REPORT: How to revive fractured Somali national army


MOGADISHU, Somalia - For over three decades, Somalia has struggled to rebuild a security force that is free from clan antagonism and Al-Shabaab infiltration, but these efforts seem to be facing hurdles, and consequently, could delay the project which has been going on for years.

There are three categories of Security Forces in Somalia; the Somali National Army [SNA], the Somali Police Force, and the National Intelligence Security Agency [NISA] which are mandated to take care of the country's security and stability.

Research done by the Heritage Institute of Policy Studies [HIPS] established some of the issues bedeviling Somalia Security Forces, notably political irreconcilability among Somalia’s cantankerous political elite who has failed, quite spectacularly, to find a common ground on the outstanding state-building issues such as the architecture of the security forces.

The politicization of the security forces, HIPS noted, is rampant and leaders of the FGS and federal member states [FMS] tend to prioritize regime security over national security.

Instead of fighting Al-Shabaab and enforcing the rule of law, the report adds, "some or many of the country’s disparate security forces are subjected enforcing the law of the ruling elite, deepening the mistrust that many Somalis and international partners harbor about Somali security forces".

Also found as an impedance to the restructuring of Somalia's Security Forces is corrosive misgovernance. Although commendable progress had been made over the past few years in the fight against corruption through the purging of ‘ghost soldiers’ and the introduction of biometric registration and electronic salary payments, the underlying corruptive cultures remain entrenched.

The report established that officers are promoted through nepotism and clan affiliation to buy loyalties and consolidate power, destroying the morale of the security forces. High turnover of the top brass is also destabilizing the security forces and weakening command and control, resulting in poor accountability, adds the report.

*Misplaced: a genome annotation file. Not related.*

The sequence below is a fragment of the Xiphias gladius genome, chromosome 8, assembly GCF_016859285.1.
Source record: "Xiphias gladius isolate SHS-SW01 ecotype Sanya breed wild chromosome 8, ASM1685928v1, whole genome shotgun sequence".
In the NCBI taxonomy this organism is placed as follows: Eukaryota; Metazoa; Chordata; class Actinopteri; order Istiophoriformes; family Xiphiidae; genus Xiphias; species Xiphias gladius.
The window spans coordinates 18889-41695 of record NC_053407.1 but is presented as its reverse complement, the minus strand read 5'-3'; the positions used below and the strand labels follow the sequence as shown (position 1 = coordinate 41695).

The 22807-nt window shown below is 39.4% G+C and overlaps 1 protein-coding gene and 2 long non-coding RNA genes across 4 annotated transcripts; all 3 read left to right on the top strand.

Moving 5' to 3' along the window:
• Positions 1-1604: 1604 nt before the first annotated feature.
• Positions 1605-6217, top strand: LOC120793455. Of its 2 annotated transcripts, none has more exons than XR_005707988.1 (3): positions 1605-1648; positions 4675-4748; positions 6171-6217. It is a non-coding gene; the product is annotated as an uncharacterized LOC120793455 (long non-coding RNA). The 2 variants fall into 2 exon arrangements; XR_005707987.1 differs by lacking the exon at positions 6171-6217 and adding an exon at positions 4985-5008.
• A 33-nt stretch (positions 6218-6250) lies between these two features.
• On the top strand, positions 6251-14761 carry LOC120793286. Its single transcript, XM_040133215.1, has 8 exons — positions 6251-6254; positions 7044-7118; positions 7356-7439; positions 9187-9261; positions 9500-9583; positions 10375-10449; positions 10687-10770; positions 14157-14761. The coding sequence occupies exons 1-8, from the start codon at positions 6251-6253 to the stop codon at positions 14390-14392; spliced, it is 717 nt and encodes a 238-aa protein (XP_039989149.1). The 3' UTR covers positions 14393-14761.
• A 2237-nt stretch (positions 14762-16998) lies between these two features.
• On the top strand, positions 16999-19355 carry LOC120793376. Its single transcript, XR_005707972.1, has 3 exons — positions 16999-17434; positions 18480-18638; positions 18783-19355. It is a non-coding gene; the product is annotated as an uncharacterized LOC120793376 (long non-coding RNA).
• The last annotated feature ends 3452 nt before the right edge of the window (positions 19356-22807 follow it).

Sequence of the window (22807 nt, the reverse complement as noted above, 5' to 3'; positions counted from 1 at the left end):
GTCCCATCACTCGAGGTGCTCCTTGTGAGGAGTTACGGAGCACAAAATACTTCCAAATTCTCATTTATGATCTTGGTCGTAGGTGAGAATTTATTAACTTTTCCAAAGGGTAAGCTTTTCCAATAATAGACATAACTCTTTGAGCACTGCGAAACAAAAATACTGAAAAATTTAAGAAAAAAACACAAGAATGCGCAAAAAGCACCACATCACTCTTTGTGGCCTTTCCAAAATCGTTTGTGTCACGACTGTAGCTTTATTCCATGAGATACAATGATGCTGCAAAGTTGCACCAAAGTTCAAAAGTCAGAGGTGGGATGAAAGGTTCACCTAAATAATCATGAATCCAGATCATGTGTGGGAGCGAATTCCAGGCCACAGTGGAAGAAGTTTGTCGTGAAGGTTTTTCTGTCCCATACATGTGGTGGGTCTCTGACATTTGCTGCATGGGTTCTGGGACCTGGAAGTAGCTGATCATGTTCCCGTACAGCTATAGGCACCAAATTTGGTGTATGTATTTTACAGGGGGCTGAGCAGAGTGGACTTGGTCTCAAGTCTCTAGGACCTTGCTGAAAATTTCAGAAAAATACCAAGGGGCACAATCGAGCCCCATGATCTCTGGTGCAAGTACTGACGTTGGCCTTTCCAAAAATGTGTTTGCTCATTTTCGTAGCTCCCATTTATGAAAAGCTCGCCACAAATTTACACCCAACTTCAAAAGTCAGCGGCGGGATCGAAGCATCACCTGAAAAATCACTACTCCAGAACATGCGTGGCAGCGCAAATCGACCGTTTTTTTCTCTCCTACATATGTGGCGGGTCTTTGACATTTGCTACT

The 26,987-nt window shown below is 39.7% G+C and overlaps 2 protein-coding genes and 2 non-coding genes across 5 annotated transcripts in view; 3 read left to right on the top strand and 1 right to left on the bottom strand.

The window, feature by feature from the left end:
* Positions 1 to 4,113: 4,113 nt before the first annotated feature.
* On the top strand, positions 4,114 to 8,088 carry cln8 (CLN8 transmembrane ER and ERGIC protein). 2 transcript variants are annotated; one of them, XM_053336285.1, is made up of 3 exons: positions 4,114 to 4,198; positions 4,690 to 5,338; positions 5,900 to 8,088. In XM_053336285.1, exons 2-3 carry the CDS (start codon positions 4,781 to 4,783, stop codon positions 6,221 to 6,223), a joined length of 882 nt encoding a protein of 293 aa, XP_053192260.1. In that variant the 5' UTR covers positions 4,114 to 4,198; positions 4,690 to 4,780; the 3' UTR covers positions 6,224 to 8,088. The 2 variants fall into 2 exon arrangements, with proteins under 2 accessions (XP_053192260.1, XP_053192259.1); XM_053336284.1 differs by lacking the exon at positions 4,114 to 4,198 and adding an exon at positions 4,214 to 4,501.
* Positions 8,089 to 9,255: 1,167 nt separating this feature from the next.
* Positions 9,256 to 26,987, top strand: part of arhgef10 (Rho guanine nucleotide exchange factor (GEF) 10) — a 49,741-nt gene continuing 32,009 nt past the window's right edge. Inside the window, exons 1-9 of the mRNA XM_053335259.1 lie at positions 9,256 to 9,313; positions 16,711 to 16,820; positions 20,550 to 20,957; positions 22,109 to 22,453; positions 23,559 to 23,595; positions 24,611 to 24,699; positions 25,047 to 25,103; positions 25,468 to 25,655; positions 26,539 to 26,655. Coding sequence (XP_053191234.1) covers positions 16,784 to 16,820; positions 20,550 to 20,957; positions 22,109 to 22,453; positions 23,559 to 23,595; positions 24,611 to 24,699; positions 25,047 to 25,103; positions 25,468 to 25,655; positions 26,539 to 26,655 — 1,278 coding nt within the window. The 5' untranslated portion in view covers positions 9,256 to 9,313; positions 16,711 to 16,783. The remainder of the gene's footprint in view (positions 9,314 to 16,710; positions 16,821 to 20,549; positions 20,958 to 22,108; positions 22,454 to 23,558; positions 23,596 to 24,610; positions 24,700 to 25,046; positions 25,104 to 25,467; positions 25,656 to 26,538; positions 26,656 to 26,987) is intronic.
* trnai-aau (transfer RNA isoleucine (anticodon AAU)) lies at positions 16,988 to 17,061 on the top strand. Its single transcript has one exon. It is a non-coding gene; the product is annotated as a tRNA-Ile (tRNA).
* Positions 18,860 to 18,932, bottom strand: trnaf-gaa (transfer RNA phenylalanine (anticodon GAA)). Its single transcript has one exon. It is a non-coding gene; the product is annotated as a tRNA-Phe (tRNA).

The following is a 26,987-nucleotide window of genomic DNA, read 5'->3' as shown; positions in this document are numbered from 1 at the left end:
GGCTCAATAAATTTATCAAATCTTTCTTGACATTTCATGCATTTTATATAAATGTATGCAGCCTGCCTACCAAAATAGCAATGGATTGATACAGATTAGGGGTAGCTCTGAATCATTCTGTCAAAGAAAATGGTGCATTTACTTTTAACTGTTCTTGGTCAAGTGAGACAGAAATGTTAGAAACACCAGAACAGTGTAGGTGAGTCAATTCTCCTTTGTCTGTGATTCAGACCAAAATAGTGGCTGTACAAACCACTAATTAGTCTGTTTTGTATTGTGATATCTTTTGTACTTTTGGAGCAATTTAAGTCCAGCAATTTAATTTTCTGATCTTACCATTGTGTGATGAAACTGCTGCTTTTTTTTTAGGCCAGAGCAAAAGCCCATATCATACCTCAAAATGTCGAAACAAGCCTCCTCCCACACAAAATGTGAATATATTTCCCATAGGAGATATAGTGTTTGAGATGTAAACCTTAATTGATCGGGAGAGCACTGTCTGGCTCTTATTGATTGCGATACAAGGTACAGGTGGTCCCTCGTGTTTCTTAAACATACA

The persistent financial crisis is another major impediment limiting the security sector’s ability to recruit, train and equip officers. Together with high attrition rates, the FGS is struggling to generate adequate forces to achieve its goal of “clearing, holding, and rebuilding” communities.

By and large, the security sector is heavily reliant on few, highly trained special forces, notably the US-trained Danab Brigade and the Turkish-trained Gorgor and Haram’ad units. By one estimate, Danab leads 80 percent of all operations and 100 percent of counterterrorism operations.

With the anticipated drawdown of AMISOM forces in the coming years and the geopolitical rivalry among external actors, the years ahead could be defining for Somalia’s fledgling security forces. Perhaps one silver lining is that Al-Shabaab no longer poses an existential threat to the FGS, although it remains a deeply disruptive and potent force across the country.

It has proven to be adept and agile under intense US airstrikes and ground operations. Relying on a sophisticated underground network, the militant group has morphed into a criminal-like syndicate and is collecting as much revenue as the FGS from Mogadishu, Bossaso, and other major cities note the report.

Rebuilding of Somali Forces

The Somalia-based Think Tank notes that structural impediments to rebuilding Somalia’s security sector can seem like a "prohibitively daunting" task, but with committed leadership, these challenges can be addressed.